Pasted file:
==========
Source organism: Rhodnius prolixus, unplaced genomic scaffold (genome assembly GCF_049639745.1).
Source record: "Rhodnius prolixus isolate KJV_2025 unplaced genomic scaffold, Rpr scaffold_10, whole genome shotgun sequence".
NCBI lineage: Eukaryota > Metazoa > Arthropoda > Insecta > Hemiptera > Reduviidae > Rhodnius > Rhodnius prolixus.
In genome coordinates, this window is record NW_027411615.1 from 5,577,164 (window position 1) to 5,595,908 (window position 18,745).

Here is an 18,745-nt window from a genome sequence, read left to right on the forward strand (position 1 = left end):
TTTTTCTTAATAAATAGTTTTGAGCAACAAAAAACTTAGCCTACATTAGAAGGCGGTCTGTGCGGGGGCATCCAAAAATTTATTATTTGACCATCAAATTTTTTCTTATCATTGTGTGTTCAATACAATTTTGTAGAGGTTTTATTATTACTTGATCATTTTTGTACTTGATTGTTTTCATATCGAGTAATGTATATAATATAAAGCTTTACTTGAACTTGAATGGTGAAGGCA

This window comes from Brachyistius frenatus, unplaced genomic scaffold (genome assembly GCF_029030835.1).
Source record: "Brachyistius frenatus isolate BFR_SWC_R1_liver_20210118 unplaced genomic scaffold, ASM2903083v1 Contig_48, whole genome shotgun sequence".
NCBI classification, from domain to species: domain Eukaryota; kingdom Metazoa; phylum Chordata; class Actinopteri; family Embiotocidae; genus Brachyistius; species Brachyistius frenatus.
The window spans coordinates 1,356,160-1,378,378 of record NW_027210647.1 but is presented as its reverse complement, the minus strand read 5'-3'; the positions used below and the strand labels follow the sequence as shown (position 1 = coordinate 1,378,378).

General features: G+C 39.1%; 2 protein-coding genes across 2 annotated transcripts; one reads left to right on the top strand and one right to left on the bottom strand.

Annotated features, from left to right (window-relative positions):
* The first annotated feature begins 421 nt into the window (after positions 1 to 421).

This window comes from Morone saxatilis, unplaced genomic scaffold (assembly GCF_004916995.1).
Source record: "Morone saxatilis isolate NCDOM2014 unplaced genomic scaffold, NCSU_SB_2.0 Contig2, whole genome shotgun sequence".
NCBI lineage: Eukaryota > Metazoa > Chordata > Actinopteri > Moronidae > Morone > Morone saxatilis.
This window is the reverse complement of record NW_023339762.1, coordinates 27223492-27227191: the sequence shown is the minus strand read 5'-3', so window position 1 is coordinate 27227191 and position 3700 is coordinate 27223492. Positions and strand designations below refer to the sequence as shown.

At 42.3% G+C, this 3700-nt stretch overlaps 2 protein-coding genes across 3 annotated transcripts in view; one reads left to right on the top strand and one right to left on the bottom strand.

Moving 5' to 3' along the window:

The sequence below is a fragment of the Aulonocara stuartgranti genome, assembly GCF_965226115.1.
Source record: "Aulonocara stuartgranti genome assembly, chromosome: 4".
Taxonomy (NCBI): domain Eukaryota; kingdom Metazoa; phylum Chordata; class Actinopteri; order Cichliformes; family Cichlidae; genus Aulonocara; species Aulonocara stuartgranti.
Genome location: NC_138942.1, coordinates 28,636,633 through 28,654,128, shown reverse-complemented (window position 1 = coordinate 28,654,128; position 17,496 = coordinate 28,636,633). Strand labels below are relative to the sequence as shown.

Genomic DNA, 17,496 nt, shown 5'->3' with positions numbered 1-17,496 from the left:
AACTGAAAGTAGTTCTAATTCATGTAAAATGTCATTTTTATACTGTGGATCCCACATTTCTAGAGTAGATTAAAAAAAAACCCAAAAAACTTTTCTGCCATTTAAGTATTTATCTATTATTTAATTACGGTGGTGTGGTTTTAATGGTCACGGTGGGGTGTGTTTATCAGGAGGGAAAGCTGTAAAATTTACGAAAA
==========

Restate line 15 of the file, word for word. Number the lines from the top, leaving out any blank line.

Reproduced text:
Source record: "Morone saxatilis isolate NCDOM2014 unplaced genomic scaffold, NCSU_SB_2.0 Contig2, whole genome shotgun sequence".